It's been a very exciting few months for me since joining Carpathia Hosting (does that make me a Carpathian?). For the past 15 years the focus of my career has very much been on managed services and delivering them remotely where possible. During this time I treated “hosting” as a commodity and a field with very little innovation occurring.
Boy was I wrong. Now I’ve had chance to roll my sleeves up, get connected with my industry peers, and start talking to our customers I see just what an exciting evolution or perhaps revolution is occurring inside the hosting business.
The first area I should mention is facilities/datacenter design itself. The last 3 years has seen more advances in datacenter design than from when the concept of putting computing together in a dedicated room occurred 25+ years ago. With the cost of electricity continuing to rise and the difficulty in many locations to obtain sufficient power, it’s true economic factors are driving these changes. We are now talking about completely new designs for datacenters making use of airside economizers to cool the datacenter for at least a portion of the year with outside (non-chilled) air, containing the heat from IT infrastructure and selectively cooling in racks vs. large CRAC units. A high degree of collaboration is occurring in the hosting industry and customers with significant hosting needs who are building their own datacenters. One such community that’s not just discussing the change but driving them, is Data Center Pulse. Now with over 300 members in 21 countries and in just 90 or so days of forming, it’s obvious how important this subject is and will become to all of us.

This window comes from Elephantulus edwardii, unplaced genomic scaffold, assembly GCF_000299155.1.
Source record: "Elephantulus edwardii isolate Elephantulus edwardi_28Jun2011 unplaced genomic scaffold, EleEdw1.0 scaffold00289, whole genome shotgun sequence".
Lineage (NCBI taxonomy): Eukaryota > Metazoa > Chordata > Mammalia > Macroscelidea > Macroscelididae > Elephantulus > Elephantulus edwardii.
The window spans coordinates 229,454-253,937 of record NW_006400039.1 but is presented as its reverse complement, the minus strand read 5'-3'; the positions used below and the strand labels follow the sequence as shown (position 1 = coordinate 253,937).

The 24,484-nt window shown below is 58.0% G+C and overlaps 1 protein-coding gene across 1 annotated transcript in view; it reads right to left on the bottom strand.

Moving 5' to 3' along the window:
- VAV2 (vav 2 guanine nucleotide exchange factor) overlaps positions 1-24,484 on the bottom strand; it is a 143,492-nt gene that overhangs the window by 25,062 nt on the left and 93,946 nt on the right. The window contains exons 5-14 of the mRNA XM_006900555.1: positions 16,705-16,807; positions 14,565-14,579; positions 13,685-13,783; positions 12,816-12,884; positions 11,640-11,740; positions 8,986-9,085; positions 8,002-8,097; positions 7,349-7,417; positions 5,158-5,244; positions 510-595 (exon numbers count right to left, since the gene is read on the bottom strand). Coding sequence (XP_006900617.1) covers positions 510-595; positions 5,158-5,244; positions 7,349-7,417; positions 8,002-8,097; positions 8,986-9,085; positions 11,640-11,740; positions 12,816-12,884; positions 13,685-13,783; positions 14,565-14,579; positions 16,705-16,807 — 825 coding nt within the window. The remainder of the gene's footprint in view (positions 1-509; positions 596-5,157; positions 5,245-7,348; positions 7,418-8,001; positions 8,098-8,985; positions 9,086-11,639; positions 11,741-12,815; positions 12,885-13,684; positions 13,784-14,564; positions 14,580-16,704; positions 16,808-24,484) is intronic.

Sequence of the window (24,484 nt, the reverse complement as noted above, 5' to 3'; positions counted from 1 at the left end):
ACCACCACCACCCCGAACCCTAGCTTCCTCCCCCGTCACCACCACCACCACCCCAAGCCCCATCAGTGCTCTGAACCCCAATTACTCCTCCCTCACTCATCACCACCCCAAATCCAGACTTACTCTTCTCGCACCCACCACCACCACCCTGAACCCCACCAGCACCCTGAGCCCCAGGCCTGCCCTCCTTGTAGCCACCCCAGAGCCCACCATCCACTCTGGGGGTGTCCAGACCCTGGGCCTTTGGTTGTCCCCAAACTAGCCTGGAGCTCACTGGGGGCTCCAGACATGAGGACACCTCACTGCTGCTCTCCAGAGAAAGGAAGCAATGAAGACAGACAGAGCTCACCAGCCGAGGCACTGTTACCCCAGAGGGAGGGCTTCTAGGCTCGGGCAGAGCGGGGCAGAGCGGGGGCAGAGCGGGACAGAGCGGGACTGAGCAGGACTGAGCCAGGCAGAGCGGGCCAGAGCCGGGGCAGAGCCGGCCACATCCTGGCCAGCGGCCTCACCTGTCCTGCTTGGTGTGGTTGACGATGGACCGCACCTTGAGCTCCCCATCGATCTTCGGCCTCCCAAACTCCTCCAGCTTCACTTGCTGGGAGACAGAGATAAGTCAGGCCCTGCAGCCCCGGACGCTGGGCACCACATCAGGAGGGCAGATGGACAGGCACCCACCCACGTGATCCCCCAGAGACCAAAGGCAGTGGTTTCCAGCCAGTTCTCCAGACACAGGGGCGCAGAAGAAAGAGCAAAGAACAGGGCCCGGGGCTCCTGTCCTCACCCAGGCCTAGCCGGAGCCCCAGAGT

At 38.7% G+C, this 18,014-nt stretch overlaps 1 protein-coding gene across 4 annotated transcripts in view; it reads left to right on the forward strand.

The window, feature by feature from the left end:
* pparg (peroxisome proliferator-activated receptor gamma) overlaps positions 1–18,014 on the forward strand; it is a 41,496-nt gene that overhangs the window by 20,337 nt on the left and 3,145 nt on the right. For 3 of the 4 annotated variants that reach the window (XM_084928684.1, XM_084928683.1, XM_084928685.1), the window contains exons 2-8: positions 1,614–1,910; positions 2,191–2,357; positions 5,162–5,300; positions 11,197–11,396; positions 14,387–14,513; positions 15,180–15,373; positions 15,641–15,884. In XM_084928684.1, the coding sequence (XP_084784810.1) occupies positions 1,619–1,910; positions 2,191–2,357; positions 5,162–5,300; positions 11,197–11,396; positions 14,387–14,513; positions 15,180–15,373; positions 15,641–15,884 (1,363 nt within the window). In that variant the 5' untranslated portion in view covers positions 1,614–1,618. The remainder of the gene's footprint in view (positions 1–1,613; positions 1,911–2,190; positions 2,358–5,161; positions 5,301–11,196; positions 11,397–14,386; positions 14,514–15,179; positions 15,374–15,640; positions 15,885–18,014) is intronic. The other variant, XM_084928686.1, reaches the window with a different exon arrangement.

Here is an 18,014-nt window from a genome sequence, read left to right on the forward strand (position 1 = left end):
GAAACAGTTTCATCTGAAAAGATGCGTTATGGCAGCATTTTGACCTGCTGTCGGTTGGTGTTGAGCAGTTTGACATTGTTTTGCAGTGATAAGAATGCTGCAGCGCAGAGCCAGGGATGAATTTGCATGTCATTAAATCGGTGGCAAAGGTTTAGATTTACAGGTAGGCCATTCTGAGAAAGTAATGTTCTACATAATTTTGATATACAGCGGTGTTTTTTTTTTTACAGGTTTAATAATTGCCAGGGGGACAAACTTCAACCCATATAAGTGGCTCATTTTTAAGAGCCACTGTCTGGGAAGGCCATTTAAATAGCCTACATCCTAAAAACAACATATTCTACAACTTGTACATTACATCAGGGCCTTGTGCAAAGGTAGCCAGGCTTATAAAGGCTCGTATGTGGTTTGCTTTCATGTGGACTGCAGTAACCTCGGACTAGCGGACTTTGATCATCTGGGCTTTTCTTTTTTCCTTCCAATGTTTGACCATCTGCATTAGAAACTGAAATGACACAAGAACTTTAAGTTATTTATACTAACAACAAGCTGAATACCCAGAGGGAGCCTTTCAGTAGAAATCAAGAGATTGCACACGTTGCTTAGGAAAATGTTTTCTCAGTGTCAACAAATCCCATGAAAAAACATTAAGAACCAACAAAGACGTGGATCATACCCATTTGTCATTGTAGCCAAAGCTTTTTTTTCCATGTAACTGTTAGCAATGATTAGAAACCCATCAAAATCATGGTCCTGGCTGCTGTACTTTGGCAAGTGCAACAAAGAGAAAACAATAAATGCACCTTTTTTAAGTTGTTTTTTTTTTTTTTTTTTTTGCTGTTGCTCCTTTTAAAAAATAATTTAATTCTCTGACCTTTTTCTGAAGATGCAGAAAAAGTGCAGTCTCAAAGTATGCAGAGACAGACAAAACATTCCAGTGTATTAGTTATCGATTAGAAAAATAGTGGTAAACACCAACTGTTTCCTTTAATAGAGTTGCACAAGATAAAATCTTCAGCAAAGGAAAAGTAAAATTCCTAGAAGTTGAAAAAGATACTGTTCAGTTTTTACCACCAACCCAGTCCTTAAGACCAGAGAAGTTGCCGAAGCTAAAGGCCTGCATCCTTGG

The second area is the dramatic change, dare I say paradigm shift is cloud computing. While the term cloud computing has been overused (read abused), the fundamental premise of providing customers access to IT resources as a services is here to stay. While I don’t think enterprise and federal customers will ever migrate completely to a cloud solution, there are many opportunities for them to use burstable capacity for specific workloads to balance their IT costs and operational risks. Over the past few weeks I’ve had several conversations with our ecommerce customer base about how we can enable them to make use of this technology. One such customer asked, “Won’t cloud put you out of business?”. This is a logical conclusion to draw when you consider the fundamentals of hosting. My take is cloud is a huge opportunity for Carpathia both in terms of building private and semi-private clouds for our customers and encompassing cloud and traditional hosting with services to help manage this increased complexity.
The final area I see changing is the services offered by hosting providers. With the new degree of complexity pairing facilities that now need to be actively managed with new workloads/architecture patterns, customers will need services that move up a level from the traditional managed services hosting providers deliver today. With the pedigree of the Carpathia executive team this is a very exciting aspect of the hosting business evolution for us. We plan on embracing this need with a suite of datacenter optimization services. Our first services of this genre are in beta test with customers.
This brings me to another aspect of this blog. In the past, new services and enhancements to existing services tended to be developed very much like the waterfall software methodology in that requirements went in, product dropped out with little interaction with customers. We plan on shaking this up by launching Carpathia Labs, providing customers with early access to solutions and services in development, offering feedback and helping us to continue to evolve. It will also give our customers more direct access to the “Carpathians” making our product and services engineering model much more agile. More to come in a future blog post…